16mm F1.4 DC DN | Contemporary Impression
This delightful F1.4 prime lens covers the angle of view equivalent to wide angle 24mm on SONY E-mount and semi-wide angle 32mm on Micro Four-Thirds mount. F1.4 for the Contemporary line when most Art line lenses for mirrorless cameras are F2.8? According to SIGMA’s representative, they strive to make the very best lenses, regardless of the product line, by controlling aberrations optically. As for this lens in the Contemporary line, the top priority was to achieve features including the large diameter of F1.4 and good bokeh quality by taking advantage of in-camera distortion correction. Now, I see why other Art line lenses for mirrorless cameras are F2.8. SIGMA took an avant-garde approach to pursue the image quality of this lens, unlike the Art line lenses whose aberrations were corrected only optically.
I wish I could have finished talking about the appeal of this lens in the last paragraph, but I had to explain the position of this lens first. Anyway, I genuinely enjoyed shooting with it. Because of the impressive image quality, I also recommend it for 35mm full-frame cameras in crop mode including the SONY A7R II that I used for this impression. If you take a look at the image above, you will learn how powerful the combination of 24mm equivalent and F1.4 is. The rendition is noticeably delicate at wide open aperture and the bokeh looks great considering the wide angle of view. In addition, the reproduction of the calm water surface is graceful.
For portraits using "surroundings"
You can find this image of a pianist, Chinami Yamaguchi, also in the sample photo gallery. The location wasn’t a photo studio, but a rental music studio for playing the piano. Though it was of course fully soundproof, it had no lighting equipment ideal for photography. Besides, my shooting position was limited because of two pianos occupying the room. If I weren’t shooting for “impression,” I wouldn’t hesitate bringing my lighting devices. Furthermore, considering the character of the camera, I didn’t want to raise the sensitivity. Neither did I feel like using a tripod for shooting portraits… When someone doesn’t want to shoot handheld without ample lighting, the power of F1.4 comes in handy. The high speed worked to minimize the increase in light sensitivity.When shooting portraits, we often want to include things around the subject because they often say a lot about it. The naturally defocused piano strings in the foreground also express the depth of the instrument. This lens is a new great choice for E-mount users shooting wide-angle portraits. For micro four-thirds users, it’s an ideal semi-wide/normal prime lens for more casual portraits.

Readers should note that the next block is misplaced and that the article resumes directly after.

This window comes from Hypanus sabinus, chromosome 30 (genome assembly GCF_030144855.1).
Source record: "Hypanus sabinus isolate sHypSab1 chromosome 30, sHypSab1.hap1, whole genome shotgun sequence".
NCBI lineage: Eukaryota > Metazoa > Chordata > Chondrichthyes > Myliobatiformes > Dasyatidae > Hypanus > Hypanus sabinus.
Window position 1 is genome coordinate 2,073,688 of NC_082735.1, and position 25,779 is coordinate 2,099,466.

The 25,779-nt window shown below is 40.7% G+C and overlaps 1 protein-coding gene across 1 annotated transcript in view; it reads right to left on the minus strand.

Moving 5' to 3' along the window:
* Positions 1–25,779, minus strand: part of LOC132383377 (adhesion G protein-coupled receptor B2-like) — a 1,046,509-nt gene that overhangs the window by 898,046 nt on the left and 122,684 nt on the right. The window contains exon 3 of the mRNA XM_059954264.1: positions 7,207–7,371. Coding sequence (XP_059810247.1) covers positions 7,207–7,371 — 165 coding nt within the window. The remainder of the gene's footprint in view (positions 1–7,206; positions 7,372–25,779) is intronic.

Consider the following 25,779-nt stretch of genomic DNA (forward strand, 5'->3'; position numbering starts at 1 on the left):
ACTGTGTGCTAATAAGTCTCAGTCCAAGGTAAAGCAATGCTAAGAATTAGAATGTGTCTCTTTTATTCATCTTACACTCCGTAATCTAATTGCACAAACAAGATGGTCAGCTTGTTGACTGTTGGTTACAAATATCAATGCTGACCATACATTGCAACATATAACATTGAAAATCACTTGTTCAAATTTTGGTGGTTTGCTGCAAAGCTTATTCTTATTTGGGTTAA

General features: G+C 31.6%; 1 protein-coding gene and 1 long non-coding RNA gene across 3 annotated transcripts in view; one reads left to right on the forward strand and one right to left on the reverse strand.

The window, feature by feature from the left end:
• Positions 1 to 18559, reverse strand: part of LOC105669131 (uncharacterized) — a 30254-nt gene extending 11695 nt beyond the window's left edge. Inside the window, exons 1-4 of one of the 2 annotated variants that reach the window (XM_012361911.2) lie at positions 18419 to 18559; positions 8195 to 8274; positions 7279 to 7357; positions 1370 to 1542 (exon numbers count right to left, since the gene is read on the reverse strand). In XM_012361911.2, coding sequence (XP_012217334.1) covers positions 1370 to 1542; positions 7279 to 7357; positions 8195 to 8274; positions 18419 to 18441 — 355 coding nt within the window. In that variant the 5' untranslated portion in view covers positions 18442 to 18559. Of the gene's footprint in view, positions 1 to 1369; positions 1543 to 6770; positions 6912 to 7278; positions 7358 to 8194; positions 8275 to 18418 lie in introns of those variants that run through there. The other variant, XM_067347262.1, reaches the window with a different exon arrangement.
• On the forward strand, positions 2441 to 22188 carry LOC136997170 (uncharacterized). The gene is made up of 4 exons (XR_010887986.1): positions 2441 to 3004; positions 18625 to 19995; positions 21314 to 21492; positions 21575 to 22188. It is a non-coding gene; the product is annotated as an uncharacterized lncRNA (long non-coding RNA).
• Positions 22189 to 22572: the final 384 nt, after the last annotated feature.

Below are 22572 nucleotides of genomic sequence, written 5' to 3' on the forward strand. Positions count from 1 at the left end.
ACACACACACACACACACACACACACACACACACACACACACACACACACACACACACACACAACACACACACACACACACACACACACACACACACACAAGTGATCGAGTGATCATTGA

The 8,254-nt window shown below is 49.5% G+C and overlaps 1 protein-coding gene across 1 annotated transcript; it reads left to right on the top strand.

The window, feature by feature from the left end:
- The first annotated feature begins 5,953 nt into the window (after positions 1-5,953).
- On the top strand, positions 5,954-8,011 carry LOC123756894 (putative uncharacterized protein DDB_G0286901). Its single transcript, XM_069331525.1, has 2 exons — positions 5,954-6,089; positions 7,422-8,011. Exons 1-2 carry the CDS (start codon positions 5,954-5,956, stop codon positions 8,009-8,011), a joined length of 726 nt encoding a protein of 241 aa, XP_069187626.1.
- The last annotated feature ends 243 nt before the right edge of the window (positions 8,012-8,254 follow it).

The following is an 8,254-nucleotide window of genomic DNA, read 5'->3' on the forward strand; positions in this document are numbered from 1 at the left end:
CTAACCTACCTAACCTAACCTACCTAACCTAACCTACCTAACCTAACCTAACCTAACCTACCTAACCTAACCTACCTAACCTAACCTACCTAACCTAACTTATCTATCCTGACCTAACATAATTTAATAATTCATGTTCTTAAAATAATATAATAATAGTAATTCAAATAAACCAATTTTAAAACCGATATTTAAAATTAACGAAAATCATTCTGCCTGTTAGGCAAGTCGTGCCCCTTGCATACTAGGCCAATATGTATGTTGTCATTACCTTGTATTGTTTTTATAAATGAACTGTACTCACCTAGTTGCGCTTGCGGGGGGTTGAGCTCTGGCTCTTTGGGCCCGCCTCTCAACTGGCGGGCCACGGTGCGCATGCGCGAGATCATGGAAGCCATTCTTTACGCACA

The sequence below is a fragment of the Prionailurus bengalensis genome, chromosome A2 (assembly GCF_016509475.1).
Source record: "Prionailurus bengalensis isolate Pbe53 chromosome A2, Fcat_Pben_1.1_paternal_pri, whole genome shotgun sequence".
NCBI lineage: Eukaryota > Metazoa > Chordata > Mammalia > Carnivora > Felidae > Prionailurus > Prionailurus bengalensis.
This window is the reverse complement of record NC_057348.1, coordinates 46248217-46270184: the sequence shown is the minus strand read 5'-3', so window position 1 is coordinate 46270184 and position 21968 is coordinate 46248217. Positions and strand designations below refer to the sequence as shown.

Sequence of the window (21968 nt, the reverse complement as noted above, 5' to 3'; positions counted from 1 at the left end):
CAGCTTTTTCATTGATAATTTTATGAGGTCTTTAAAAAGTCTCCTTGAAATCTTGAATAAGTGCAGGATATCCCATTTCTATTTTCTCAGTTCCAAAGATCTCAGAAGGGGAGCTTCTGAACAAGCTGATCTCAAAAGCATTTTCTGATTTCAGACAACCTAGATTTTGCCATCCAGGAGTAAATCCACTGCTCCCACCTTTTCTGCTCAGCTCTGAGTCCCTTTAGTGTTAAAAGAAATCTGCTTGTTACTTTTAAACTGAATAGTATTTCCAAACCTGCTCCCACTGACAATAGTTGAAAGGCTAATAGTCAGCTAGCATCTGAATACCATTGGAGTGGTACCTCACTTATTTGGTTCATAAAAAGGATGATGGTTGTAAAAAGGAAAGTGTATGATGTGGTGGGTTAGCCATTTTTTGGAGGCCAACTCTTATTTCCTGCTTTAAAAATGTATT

Advantages in low-light conditions
It’s always best to shoot at the lowest possible sensitivity, no matter how good the camera’s high sensitivity performance is. The disadvantage of shooting wide open is minor on this lens because of the reasonable depth of field. Rendition is very sharp at wide open aperture unlike other lenses of the same category whose sharpness suffers in the same condition. The scene above kept changing because of the fog on the road. If I were shooting fog around the base of a mountain from a good distance, I have some time to prepare. But as the fog kept flowing right in front of me, I had no time to set up a tripod. I turned on the light of the car to check the diffusion of light, stepped back to position it at the right side of the frame, and focused only on it. I came up with this composition while getting out of the car. The camera’s image stabilization allowed me to use the shutter speed of 1/25. Again, the rendition is amazing wide open.
The back bokeh of this image is as good as the front bokeh in the first one. I’m sure it wasn’t easy to achieve this bokeh taste, which is not only beautiful, but also massive and not by any means artificial. But, SIGMA did it.
An antique wall clock in the dim light. While the focal peak is very sharp, the defocused parts lose their lines smoothly. In addition, the light diffused by the roll screen looks realistic.
Using smaller apertures
The lens doesn’t “lose” against the camera featuring a sensor without a low-pass filter. It makes perfect sense because SIGMA cameras equipped with the FOVEON sensor are extremely “tough” on lenses and they mercilessly use the same sensor for their lens testers. Rendition at smaller apertures tends to be slightly brighter throughout the frame than the one at the maximum aperture. The drawing line doesn’t get thick at smaller apertures and the sharpness is outstanding at F4. A long time ago, SIGMA lenses used to struggle with dense color reproduction. Now with this lens, it’s so dense that I wonder if I had used a PL filter.
Another shot in the sample photo gallery. I used a tripod to stop it down to F5.6 choosing the shutter speed of 1/2. Perfect reproduction of the spine of the books, the leather texture of the trunk, and the tension of the sofa’s leather.
Specialist in snapshots and reportage
People who are interested in this lens should know its value more than I do. Designed for mirrorless cameras, it’s reasonably easy to handle and the rendition is excellent. Now, it’s your turn to savor it.